2023 Updates and Seasonal Outlook for NS_ 1st Blight Line Post_ April 18

Wednesday, April 19, 2023

2023 Updates and Seasonal Outlook for NS_ 1st Blight Line Post_ April 18


This is the first post for the 2023 season on updates, the outlook for the season, the monilinia blight line, pest alerts etc. We try to publish 2 posts per week (typically on Tuesdays and Fridays) during the monilinia season and after that, we will publish posts as information comes in.


Growing Degree Days (GDD) Summary and 2023 Spring Plant Development Prediction

This year, we are only planning to report GDDs from 13 stations (see Figure 1) because we have research trials and extension needs from those stations. However, there are different ways to obtain GDDs by choosing the station you like. To learn how to obtain GDDs, please read this blog post: http://www.novascotiawildblueberryblog.com/2023/04/2023-wild-blueberry-pest-guide-new.html.

Here is a summary of the most up-to-date GDD from 13 weather stations in wild blueberry fields.

Figure 1. GDD Summary, April 19, 2023


Based on this information, most of the mainland fields in Nova Scotia could start pre-emergence herbicide application when the station hits 150 GDD but before 213 GDD. That said, a lot of areas could start pre-emergence herbicide application anytime soon.


In Figure 3, so far, we are relatively close to average. For comparison, this year’s degree accumulations are on track with the year 2019. It is not a bad idea to look at your records on 2019 management activities.

Figure 2. Heating degree day accumulations for plant (above 5°C) and insect (above 10°C) development from March 1 to April 17 for the past 17 seasons in Kentville. Provided by Jeff Franklin (AAFC).

Based on every piece of information I have and confirmed by field observation, we are around 1 week earlier than average and slightly later than the 2022 season (about half a week later than last year)

Winter Weather Review

The Environment Canada weather station in Kentville is used for comparison because historical data is available. A big thank you to Jeff Franklin (AAFC) for providing those data.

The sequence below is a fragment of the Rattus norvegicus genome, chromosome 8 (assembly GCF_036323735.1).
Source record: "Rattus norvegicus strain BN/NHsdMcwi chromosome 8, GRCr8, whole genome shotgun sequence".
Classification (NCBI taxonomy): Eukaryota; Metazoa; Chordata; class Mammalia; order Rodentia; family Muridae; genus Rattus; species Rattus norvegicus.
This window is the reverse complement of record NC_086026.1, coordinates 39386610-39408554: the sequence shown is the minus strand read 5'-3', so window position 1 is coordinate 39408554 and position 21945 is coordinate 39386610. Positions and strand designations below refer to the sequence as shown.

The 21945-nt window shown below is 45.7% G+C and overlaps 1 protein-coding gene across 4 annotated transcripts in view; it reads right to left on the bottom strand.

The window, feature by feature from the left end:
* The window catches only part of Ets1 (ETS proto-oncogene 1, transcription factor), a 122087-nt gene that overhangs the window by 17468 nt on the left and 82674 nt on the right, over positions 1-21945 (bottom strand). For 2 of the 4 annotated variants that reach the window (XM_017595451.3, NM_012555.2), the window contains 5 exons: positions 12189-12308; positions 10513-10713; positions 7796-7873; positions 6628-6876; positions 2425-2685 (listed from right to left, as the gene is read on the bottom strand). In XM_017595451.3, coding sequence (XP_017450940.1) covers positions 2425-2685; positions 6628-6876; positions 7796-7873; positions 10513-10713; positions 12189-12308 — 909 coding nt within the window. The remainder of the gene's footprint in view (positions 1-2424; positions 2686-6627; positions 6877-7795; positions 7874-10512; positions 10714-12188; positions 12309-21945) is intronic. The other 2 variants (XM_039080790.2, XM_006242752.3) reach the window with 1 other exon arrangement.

Figure 3: Average monthly temperatures from December through March for the past three winters, and for 5- and 10-year averages at Kentville AAFC.



Figure 4: Soil temperatures at 5 cm depth at the Kentville Research Station


Overall, we had both above-average air and soil temperatures most of the time throughout this winter.


Other observations- weeds and winter damage


Low winter kill (damage) on wild blueberry fields across the province.

You might think that you don’t need to control sheep sorrel in your sprout fields because you think it is “clean”. Please look below the top layers or any areas with thick protection layers. You would be surprised how many of them are under protection layers and growers over winter months since we had higher-than-average air and soil temperatures.


Wild Blueberry Floral Bud F2 Stage

Please see the below summary table of the percentage of wild blueberry floral bud at the F2 stage. You can also click on this map to check those numbers. Detailed information is also available under the Wild Blueberry Blog- GDD& Phenology Tracker.

Table 1. Percentage of Wild Blueberry Floral Bud F2 stage

 light green (0-20% F2)dark green (20-30% F2)yellow (30-40% F2) and red (40-100% F2)

Wild blueberry production regions, NS

The average percentage of floral buds at F2



Cape Breton




Cumberland County


Halfway River

5%- April 18


0%- April 18

Westchester Station

0%- April 18



South West Nova Scotia


Queens County

5%- April 19



Hants County




Halifax County




Guysborough County




Colchester County




Pictou and Antigonish County




General Information about Monilinia Blight and Management


It is important to monitor plant development stages in your fields, especially if this disease has occurred in your fields previously. I encourage growers to go out to the fields and see how floral buds are developing.

When looking at fruit buds do not count obviously dead fruit buds. To do that, you can walk your fields in a “W” pattern and collect 20-30 stems randomly. From those collected stems, count the total number of floral buds and the number of buds at the F2 stage or beyond. You can simply dive the number of F2 buds by the total number and times 100. This would you the % of F2. Please don’t count obviously dead floral buds.

Figure 5. Wild Blueberry Floral Buds in F1 and F2 stages.


For monilinia to infect blueberry plants, there should have mummy berry spores, blueberry buds at a susceptible stage (F2 and above) and an infection period of long enough wet period and temperature. Only treat for Monilinia when blueberry buds are at least at 40% and before the next forecasted wet period.

For products to prevent monilinia infection, please refer to Perennia’s updated pest management guide for wild blueberry (2022): https://www.perennia.ca/wp-content/uploads/2018/03/Wild-Blueberry-Pest-Guide-2022_FINAL.pdf.